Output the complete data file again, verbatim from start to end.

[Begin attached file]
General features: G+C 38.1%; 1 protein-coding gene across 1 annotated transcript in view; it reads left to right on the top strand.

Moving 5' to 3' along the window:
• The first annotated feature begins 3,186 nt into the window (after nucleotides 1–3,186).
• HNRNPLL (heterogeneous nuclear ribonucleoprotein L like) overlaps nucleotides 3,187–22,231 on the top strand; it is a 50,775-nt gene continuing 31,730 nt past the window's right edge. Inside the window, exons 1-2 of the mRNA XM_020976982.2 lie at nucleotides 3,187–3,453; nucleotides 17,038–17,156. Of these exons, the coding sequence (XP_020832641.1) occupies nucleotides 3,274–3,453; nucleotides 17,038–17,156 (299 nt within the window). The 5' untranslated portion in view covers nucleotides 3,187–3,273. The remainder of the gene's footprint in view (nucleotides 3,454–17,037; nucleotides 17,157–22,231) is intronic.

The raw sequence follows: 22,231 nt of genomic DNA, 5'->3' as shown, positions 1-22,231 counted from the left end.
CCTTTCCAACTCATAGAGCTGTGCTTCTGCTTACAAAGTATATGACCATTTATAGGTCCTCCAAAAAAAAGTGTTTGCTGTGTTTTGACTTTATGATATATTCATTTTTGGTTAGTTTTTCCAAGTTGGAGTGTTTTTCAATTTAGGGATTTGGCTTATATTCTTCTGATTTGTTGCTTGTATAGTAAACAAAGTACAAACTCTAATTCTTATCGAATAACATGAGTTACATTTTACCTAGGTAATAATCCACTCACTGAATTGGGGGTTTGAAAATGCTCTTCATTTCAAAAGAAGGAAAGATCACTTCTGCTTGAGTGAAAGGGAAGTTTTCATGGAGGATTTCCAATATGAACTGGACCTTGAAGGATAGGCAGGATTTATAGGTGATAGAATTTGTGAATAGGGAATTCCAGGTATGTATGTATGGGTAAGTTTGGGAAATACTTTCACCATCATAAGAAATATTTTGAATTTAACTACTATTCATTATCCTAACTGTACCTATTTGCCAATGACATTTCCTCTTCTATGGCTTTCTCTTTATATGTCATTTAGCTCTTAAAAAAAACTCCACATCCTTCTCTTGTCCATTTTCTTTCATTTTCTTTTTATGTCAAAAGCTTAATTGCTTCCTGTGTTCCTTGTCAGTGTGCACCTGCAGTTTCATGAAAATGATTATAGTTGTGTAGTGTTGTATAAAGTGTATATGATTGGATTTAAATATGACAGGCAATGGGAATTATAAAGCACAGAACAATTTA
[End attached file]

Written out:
General features: G+C 38.1%; 1 protein-coding gene across 1 annotated transcript in view; it reads left to right on the top strand.

Moving 5' to 3' along the window:
• The first annotated feature begins 3,186 nt into the window (after nucleotides 1–3,186).
• HNRNPLL (heterogeneous nuclear ribonucleoprotein L like) overlaps nucleotides 3,187–22,231 on the top strand; it is a 50,775-nt gene continuing 31,730 nt past the window's right edge. Inside the window, exons 1-2 of the mRNA XM_020976982.2 lie at nucleotides 3,187–3,453; nucleotides 17,038–17,156. Of these exons, the coding sequence (XP_020832641.1) occupies nucleotides 3,274–3,453; nucleotides 17,038–17,156 (299 nt within the window). The 5' untranslated portion in view covers nucleotides 3,187–3,273. The remainder of the gene's footprint in view (nucleotides 3,454–17,037; nucleotides 17,157–22,231) is intronic.

The raw sequence follows: 22,231 nt of genomic DNA, 5'->3' as shown, positions 1-22,231 counted from the left end.
CCTTTCCAACTCATAGAGCTGTGCTTCTGCTTACAAAGTATATGACCATTTATAGGTCCTCCAAAAAAAAGTGTTTGCTGTGTTTTGACTTTATGATATATTCATTTTTGGTTAGTTTTTCCAAGTTGGAGTGTTTTTCAATTTAGGGATTTGGCTTATATTCTTCTGATTTGTTGCTTGTATAGTAAACAAAGTACAAACTCTAATTCTTATCGAATAACATGAGTTACATTTTACCTAGGTAATAATCCACTCACTGAATTGGGGGTTTGAAAATGCTCTTCATTTCAAAAGAAGGAAAGATCACTTCTGCTTGAGTGAAAGGGAAGTTTTCATGGAGGATTTCCAATATGAACTGGACCTTGAAGGATAGGCAGGATTTATAGGTGATAGAATTTGTGAATAGGGAATTCCAGGTATGTATGTATGGGTAAGTTTGGGAAATACTTTCACCATCATAAGAAATATTTTGAATTTAACTACTATTCATTATCCTAACTGTACCTATTTGCCAATGACATTTCCTCTTCTATGGCTTTCTCTTTATATGTCATTTAGCTCTTAAAAAAAACTCCACATCCTTCTCTTGTCCATTTTCTTTCATTTTCTTTTTATGTCAAAAGCTTAATTGCTTCCTGTGTTCCTTGTCAGTGTGCACCTGCAGTTTCATGAAAATGATTATAGTTGTGTAGTGTTGTATAAAGTGTATATGATTGGATTTAAATATGACAGGCAATGGGAATTATAAAGCACAGAACAATTTA